By book 10 of his Confessions, Augustine has completed the narration of his long, often tortuous spiritual journey from paganism to Christianity. He has not, however, found a resting place. Having gone through a cathartic conversion, Augustine might now be expected to provide his readers with insights into the nature of the Christian faith and the meaning of life.
Retrieving Nicaea: The Development and Meaning of Trinitarian Doctrine, by Khaled Anatolios. This book makes for challenging reading, but its ambition of retrieving the systematic scope of Nicene trinitarianism for contemporary theology rewards the effort.
The Evolution of Adam: What the Bible Does and Doesn’t Say about Human Origins, by Peter Enns. On the basis of what is known about Genesis, its origins and its subsequent interpretation, Enns argues in this sensitive and highly readable book that modern evolutionary science can coexist with the scriptural account of creation in Christian understanding.
At a conference on theology and politics at Wheaton College earlier this month, a speaker described a world run by economic elites who pursue their own interests. These elites dominate both political parties in the United States, he noted.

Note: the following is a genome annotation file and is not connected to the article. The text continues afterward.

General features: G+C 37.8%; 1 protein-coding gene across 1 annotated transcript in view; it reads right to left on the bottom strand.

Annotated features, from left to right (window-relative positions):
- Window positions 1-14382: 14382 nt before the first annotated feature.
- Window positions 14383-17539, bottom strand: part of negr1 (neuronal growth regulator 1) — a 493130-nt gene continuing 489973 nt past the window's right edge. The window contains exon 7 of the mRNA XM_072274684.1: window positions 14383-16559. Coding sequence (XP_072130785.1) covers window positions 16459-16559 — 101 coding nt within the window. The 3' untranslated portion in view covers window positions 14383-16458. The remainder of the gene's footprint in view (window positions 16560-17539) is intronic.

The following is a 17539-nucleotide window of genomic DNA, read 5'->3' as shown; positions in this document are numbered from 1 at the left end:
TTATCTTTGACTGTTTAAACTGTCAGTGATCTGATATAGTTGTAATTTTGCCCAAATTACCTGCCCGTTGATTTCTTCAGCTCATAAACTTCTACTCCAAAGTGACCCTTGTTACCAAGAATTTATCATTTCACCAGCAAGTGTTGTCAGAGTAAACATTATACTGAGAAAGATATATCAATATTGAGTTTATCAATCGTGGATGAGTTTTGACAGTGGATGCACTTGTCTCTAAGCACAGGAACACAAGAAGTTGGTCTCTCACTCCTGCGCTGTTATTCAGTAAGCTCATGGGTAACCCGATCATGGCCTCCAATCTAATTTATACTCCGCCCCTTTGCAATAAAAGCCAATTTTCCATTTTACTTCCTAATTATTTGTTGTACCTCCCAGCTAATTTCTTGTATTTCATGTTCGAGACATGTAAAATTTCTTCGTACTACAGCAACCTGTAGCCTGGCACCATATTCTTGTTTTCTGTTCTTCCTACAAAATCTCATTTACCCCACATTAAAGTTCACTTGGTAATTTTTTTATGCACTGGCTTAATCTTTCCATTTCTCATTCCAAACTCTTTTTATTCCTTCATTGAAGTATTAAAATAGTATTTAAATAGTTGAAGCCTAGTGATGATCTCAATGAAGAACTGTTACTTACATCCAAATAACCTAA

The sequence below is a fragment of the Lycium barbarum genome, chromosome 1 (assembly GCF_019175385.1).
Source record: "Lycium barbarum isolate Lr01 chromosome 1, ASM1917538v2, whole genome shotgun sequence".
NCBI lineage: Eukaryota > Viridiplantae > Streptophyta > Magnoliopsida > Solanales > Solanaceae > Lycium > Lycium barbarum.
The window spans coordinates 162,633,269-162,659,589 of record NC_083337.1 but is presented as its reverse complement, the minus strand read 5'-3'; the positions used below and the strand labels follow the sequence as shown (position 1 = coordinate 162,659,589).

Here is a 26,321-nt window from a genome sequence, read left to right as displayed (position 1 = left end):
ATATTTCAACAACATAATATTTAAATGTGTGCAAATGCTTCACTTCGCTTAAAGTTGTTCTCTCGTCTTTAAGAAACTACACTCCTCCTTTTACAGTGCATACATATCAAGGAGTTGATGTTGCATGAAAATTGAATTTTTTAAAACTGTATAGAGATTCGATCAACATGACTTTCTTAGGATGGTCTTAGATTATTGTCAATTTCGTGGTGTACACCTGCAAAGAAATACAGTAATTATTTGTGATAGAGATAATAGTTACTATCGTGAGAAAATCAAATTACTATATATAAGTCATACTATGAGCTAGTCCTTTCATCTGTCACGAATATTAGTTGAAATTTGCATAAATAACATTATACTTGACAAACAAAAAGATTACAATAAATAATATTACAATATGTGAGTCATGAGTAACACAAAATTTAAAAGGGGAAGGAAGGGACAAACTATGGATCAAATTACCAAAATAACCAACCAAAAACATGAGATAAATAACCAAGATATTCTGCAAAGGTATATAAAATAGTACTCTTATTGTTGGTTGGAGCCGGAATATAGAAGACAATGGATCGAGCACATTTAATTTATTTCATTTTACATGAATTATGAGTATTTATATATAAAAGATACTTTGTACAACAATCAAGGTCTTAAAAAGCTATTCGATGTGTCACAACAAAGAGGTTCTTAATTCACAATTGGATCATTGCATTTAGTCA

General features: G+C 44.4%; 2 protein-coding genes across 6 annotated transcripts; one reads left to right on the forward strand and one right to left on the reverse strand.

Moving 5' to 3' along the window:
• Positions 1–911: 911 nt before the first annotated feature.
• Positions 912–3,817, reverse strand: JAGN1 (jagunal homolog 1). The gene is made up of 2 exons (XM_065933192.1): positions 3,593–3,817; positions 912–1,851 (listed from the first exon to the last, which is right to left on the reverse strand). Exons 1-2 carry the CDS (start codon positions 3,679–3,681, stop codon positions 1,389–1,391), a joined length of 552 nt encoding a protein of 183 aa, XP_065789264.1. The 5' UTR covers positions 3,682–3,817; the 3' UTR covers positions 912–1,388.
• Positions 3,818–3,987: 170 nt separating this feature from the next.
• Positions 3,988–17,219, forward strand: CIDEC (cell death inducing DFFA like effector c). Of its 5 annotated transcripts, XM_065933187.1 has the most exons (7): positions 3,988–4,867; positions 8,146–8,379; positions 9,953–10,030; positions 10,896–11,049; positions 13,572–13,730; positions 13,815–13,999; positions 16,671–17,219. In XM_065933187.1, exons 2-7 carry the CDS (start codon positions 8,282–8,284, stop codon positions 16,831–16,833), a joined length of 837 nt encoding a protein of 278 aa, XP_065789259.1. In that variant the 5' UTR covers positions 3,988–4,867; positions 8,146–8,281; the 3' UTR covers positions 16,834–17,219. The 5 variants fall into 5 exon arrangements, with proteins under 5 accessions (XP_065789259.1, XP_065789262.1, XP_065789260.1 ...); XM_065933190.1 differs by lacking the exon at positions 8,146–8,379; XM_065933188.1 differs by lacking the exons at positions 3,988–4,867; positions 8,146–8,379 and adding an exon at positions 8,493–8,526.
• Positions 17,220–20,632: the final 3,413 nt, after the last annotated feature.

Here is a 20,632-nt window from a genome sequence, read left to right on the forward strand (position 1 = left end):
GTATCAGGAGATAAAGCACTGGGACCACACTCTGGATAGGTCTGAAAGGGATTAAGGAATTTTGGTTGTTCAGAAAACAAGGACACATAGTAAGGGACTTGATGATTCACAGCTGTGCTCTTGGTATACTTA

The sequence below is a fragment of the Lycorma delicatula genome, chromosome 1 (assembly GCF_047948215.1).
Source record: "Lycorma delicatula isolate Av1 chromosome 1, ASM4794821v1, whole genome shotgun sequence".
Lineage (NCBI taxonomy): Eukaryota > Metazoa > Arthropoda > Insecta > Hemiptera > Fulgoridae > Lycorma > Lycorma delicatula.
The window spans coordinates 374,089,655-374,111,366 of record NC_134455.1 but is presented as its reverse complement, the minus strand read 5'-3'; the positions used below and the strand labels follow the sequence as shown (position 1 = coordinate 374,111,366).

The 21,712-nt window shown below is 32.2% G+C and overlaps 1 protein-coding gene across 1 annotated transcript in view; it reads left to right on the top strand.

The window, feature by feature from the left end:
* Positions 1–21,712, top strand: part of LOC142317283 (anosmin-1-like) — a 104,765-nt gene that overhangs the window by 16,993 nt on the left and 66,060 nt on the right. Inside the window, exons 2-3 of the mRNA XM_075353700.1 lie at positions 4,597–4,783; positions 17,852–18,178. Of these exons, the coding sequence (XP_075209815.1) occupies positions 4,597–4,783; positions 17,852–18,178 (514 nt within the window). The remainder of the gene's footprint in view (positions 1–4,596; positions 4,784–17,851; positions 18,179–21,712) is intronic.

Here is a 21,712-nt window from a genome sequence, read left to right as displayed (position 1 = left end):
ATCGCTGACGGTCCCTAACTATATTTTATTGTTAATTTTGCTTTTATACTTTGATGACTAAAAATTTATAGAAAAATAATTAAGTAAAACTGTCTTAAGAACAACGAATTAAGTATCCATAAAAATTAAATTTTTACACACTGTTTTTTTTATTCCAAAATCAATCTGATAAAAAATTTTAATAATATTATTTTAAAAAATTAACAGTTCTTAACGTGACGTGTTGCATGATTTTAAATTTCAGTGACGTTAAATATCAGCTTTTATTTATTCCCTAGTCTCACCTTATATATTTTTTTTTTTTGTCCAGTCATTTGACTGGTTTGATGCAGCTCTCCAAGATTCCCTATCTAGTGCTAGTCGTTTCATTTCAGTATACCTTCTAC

In the question-and-answer period, a student at the evangelical college asked what then should be done, given such an oppressive system. The speaker advised the student not to put much hope in electoral politics.
Nothing outrages students in Jonathan Sheehan’s course on the history of Christianity at the University of California at Berkeley more than the writings of John Calvin. What kind of God is it who would predetermine the ultimate destiny of all humans before the creation of the world? students wonder. Reading Calvin, he says, helps students see the power of an argument and consider the consequences of their own beliefs and commitments. Sheehan wants students to wrestle with Calvin with “integrity, reason, creativity, and charity . . . intellectual virtues that we need in our modern world” (New York Times, September 12).